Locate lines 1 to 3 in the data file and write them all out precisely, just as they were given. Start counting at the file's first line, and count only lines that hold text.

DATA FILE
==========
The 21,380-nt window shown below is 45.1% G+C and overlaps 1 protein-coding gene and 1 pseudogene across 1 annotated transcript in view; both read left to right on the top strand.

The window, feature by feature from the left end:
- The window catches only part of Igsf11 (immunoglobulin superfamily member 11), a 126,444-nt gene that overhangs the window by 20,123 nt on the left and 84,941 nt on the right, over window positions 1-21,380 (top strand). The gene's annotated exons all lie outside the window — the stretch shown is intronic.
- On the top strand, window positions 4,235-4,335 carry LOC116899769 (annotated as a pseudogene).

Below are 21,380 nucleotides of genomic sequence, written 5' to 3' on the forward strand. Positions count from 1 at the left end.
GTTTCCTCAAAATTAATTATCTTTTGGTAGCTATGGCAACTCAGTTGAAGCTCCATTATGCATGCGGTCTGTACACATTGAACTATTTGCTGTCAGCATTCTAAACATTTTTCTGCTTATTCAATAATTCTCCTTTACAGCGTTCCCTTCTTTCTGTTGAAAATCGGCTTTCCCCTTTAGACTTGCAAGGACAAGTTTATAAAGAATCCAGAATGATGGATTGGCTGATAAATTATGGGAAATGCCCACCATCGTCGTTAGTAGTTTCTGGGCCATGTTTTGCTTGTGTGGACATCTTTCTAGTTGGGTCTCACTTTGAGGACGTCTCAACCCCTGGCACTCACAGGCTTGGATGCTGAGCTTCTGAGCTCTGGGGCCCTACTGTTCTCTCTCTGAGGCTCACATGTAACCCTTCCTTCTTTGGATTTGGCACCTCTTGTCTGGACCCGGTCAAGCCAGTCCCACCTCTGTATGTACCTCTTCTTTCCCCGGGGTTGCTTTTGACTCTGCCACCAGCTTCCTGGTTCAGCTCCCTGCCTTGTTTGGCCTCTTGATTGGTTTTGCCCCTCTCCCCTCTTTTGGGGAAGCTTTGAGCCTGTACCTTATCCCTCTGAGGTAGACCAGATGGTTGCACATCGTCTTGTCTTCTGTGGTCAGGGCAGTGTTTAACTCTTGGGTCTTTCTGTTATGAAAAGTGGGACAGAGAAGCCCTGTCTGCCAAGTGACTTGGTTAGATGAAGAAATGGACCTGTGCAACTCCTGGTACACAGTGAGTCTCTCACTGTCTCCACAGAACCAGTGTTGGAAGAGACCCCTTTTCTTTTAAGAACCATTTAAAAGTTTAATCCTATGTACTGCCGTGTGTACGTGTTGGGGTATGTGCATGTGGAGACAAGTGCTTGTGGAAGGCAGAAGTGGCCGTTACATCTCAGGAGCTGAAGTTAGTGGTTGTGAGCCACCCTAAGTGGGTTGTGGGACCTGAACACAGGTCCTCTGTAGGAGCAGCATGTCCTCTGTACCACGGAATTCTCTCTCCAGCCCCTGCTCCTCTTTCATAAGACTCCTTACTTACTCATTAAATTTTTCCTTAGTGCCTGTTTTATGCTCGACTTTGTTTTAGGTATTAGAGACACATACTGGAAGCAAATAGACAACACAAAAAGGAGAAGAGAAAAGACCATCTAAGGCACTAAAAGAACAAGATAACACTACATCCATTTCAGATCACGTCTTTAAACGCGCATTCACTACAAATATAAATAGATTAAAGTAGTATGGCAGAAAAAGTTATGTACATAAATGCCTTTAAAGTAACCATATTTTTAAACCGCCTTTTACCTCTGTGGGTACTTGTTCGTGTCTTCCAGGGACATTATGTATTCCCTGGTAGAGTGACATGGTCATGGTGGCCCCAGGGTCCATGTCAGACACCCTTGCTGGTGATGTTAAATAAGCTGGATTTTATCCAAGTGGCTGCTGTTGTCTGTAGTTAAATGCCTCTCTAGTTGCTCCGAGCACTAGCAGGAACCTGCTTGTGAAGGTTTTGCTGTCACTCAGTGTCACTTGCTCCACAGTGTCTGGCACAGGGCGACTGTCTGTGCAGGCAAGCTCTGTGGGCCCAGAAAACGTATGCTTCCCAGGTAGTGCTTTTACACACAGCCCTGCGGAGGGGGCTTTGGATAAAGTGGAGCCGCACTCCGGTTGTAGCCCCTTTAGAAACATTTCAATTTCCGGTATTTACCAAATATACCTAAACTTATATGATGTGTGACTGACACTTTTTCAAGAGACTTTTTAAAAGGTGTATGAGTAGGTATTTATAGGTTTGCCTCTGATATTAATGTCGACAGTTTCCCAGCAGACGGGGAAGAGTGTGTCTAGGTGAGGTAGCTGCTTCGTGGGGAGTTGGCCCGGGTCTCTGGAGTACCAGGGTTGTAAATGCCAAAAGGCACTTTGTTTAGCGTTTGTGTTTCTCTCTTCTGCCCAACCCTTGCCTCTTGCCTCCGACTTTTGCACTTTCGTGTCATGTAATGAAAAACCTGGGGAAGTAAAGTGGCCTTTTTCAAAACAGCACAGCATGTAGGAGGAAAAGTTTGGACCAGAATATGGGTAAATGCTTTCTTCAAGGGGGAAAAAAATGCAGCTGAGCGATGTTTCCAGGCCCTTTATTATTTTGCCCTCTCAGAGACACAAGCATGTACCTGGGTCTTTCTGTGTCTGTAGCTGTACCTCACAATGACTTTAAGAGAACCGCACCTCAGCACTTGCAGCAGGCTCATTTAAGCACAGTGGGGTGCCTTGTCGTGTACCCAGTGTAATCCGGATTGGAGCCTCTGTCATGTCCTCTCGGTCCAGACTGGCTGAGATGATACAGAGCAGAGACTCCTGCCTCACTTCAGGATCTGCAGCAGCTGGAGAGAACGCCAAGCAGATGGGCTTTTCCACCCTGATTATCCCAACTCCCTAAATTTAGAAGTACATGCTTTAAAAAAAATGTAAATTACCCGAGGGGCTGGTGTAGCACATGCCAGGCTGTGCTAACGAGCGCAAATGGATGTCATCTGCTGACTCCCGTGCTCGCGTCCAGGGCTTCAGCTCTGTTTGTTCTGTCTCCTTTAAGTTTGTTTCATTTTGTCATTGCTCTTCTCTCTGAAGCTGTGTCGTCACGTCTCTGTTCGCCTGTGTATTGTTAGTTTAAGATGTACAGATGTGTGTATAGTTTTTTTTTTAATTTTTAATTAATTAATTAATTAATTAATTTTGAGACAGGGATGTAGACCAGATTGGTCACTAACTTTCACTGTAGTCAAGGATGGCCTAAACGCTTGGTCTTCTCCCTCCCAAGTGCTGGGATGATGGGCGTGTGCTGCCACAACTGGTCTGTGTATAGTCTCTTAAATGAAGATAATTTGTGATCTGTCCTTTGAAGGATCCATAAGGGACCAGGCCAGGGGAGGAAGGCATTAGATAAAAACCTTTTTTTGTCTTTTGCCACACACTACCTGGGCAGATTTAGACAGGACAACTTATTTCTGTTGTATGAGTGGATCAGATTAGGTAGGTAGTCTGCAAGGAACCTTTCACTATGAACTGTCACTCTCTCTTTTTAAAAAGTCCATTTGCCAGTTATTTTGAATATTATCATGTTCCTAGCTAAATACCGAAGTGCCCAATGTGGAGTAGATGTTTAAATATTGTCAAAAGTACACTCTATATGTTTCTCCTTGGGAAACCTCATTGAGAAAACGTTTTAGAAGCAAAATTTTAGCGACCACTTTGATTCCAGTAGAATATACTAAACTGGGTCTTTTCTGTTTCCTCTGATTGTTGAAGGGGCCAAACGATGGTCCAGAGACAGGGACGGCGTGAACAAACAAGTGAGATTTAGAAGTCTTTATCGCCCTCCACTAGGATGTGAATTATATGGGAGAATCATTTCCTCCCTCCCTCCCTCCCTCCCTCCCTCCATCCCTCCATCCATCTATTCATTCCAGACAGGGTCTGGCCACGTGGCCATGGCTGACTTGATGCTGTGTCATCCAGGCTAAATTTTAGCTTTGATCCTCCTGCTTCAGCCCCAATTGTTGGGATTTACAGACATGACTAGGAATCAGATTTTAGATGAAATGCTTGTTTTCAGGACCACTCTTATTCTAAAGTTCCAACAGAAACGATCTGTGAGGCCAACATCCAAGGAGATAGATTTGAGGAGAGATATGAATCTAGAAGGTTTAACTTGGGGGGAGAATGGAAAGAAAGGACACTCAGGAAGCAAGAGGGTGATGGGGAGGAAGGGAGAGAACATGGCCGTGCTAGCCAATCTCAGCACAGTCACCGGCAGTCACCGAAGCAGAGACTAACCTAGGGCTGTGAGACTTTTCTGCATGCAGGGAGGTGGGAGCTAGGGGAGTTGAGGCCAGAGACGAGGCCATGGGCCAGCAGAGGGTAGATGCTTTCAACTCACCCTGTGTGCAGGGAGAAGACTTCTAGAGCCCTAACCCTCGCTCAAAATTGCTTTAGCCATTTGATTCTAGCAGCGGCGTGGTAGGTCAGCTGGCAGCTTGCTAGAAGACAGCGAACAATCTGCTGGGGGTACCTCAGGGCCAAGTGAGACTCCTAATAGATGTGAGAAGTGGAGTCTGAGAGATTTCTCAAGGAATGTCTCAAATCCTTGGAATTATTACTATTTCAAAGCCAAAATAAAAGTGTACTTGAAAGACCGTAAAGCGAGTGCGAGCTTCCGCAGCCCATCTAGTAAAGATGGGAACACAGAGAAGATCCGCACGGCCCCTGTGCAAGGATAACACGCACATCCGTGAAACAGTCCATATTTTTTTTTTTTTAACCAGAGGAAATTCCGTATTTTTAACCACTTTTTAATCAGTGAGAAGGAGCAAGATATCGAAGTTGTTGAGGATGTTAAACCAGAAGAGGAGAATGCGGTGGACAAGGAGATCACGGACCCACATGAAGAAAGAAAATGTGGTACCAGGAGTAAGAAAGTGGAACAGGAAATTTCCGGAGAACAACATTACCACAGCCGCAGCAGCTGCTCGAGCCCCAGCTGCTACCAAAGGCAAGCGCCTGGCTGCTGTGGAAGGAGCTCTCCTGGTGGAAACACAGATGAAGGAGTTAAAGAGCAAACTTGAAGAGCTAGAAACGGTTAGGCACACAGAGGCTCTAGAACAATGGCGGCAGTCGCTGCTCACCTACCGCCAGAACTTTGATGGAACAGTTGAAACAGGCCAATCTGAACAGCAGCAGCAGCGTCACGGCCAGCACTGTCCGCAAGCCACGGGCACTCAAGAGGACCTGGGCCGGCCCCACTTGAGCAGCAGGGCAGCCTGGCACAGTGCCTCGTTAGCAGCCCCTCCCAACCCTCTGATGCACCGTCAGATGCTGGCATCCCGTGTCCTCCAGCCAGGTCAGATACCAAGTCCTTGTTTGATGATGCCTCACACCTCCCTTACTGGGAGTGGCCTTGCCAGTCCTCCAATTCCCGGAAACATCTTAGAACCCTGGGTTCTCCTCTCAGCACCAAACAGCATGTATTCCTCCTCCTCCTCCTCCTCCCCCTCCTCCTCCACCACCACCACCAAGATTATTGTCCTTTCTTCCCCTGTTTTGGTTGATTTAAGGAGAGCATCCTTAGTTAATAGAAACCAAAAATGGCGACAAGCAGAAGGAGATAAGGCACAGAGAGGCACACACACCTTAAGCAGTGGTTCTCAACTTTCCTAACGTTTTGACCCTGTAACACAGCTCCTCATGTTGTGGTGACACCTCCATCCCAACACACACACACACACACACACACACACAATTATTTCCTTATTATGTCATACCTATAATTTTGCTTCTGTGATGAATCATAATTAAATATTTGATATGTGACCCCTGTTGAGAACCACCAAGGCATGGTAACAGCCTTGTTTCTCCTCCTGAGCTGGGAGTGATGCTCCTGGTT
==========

The 21,380-nt window shown below is 45.1% G+C and overlaps 1 protein-coding gene and 1 pseudogene across 1 annotated transcript in view; both read left to right on the top strand.

The window, feature by feature from the left end:
- The window catches only part of Igsf11 (immunoglobulin superfamily member 11), a 126,444-nt gene that overhangs the window by 20,123 nt on the left and 84,941 nt on the right, over window positions 1-21,380 (top strand). The gene's annotated exons all lie outside the window — the stretch shown is intronic.